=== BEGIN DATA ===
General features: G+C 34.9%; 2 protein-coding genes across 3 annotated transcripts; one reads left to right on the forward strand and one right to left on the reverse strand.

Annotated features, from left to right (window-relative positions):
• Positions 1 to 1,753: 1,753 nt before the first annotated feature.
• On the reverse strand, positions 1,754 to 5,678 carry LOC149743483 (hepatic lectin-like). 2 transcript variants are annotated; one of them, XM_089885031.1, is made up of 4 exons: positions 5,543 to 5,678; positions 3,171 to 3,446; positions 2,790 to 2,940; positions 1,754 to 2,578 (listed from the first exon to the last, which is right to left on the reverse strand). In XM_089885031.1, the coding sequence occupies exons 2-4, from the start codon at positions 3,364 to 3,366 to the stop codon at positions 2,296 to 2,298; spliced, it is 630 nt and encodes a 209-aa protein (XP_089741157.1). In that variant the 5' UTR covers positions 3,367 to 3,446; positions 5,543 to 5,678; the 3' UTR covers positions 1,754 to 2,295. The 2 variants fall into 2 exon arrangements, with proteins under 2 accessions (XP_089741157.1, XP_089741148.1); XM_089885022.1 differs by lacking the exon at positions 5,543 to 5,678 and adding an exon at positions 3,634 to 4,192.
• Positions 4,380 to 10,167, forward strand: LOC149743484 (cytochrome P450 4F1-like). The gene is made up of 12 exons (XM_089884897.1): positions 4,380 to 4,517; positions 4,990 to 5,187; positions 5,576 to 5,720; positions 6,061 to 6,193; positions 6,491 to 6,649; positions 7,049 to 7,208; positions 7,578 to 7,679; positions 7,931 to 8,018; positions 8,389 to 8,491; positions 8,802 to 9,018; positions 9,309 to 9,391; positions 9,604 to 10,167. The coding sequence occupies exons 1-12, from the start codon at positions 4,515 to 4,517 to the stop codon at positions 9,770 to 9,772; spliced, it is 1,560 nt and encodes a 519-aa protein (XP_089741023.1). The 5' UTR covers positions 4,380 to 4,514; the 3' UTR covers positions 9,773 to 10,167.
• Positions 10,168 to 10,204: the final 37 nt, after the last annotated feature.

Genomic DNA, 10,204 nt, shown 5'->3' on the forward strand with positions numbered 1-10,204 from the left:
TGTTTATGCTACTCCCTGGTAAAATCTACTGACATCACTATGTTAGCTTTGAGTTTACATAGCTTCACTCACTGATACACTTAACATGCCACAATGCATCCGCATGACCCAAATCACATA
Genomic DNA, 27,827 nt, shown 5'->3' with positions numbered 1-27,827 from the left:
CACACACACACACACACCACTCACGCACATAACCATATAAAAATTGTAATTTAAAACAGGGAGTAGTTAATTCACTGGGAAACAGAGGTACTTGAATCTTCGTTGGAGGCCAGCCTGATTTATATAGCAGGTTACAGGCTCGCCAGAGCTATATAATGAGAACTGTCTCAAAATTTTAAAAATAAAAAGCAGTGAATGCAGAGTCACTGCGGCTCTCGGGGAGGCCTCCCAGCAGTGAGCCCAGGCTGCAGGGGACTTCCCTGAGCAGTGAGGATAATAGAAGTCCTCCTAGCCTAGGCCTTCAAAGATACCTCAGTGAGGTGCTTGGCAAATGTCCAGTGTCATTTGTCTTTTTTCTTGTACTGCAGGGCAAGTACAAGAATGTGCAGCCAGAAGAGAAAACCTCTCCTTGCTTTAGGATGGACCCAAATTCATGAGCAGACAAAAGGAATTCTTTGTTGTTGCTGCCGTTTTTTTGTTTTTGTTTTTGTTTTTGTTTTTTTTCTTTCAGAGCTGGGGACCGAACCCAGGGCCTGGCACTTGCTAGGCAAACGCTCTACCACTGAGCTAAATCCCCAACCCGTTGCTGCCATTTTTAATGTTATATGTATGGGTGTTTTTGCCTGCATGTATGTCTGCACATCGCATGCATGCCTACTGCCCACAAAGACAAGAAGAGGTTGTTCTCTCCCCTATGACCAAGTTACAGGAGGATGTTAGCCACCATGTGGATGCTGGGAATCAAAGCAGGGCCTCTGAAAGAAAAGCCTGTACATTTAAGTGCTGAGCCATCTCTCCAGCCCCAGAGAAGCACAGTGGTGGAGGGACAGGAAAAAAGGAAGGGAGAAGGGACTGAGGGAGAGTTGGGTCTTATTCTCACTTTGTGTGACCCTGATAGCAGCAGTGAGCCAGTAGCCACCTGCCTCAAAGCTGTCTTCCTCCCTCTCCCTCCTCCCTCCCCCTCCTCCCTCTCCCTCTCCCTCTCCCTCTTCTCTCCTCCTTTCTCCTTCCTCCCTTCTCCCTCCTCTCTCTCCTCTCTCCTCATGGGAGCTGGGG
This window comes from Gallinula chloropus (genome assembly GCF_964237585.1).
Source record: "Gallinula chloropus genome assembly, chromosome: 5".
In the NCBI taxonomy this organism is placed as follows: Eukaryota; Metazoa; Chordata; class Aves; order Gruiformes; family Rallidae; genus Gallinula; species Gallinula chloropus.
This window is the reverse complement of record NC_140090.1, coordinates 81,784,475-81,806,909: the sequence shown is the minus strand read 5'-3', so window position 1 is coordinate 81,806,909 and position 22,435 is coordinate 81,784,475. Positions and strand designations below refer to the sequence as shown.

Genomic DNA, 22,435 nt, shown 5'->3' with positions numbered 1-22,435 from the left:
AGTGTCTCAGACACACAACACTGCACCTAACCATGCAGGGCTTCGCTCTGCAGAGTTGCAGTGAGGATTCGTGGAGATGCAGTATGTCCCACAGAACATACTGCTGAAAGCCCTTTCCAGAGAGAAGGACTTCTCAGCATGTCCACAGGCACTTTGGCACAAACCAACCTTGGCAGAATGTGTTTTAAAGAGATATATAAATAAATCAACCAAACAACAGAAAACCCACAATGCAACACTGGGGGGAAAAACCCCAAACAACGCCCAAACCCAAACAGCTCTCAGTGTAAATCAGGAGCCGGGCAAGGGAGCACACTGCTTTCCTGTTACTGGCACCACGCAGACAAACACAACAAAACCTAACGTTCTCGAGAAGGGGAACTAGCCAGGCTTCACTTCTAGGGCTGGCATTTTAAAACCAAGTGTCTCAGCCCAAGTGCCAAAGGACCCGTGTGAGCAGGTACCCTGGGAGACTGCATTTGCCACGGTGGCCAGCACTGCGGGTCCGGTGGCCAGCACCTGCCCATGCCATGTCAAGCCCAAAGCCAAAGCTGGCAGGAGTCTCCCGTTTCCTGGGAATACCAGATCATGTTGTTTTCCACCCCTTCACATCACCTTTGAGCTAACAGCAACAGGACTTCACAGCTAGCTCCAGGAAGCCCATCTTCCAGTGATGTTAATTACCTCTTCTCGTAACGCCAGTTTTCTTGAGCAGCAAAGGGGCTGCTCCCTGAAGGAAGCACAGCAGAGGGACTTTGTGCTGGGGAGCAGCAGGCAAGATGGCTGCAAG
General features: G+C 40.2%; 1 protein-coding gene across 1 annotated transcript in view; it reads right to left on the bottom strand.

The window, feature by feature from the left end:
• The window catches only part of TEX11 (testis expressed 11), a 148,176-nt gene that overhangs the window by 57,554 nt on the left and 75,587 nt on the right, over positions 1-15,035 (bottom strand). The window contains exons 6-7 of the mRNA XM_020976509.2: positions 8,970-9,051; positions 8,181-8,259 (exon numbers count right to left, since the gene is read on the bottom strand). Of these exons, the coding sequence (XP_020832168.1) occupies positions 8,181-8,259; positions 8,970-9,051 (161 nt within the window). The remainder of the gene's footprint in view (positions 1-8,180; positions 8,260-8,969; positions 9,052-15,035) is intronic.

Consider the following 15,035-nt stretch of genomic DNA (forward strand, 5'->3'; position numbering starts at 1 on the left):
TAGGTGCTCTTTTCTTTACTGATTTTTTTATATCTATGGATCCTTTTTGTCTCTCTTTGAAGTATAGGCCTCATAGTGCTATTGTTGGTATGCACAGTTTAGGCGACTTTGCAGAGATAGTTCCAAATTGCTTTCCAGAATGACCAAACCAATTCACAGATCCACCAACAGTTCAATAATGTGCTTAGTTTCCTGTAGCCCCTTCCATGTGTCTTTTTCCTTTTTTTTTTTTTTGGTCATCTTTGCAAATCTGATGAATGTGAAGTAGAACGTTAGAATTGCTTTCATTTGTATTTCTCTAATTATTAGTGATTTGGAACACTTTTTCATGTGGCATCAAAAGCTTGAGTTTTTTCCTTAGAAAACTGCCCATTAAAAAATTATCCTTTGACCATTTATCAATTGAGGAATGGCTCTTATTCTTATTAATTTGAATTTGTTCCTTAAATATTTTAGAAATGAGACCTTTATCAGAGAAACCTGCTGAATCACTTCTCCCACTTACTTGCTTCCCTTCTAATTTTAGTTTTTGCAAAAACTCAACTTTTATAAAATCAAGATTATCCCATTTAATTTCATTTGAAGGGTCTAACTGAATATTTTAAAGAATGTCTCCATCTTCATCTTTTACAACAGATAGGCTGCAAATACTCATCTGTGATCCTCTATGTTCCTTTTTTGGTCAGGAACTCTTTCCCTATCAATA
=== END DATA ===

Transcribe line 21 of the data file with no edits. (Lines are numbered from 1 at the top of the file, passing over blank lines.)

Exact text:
TAGGTGCTCTTTTCTTTACTGATTTTTTTATATCTATGGATCCTTTTTGTCTCTCTTTGAAGTATAGGCCTCATAGTGCTATTGTTGGTATGCACAGTTTAGGCGACTTTGCAGAGATAGTTCCAAATTGCTTTCCAGAATGACCAAACCAATTCACAGATCCACCAACAGTTCAATAATGTGCTTAGTTTCCTGTAGCCCCTTCCATGTGTCTTTTTCCTTTTTTTTTTTTTTGGTCATCTTTGCAAATCTGATGAATGTGAAGTAGAACGTTAGAATTGCTTTCATTTGTATTTCTCTAATTATTAGTGATTTGGAACACTTTTTCATGTGGCATCAAAAGCTTGAGTTTTTTCCTTAGAAAACTGCCCATTAAAAAATTATCCTTTGACCATTTATCAATTGAGGAATGGCTCTTATTCTTATTAATTTGAATTTGTTCCTTAAATATTTTAGAAATGAGACCTTTATCAGAGAAACCTGCTGAATCACTTCTCCCACTTACTTGCTTCCCTTCTAATTTTAGTTTTTGCAAAAACTCAACTTTTATAAAATCAAGATTATCCCATTTAATTTCATTTGAAGGGTCTAACTGAATATTTTAAAGAATGTCTCCATCTTCATCTTTTACAACAGATAGGCTGCAAATACTCATCTGTGATCCTCTATGTTCCTTTTTTGGTCAGGAACTCTTTCCCTATCAATA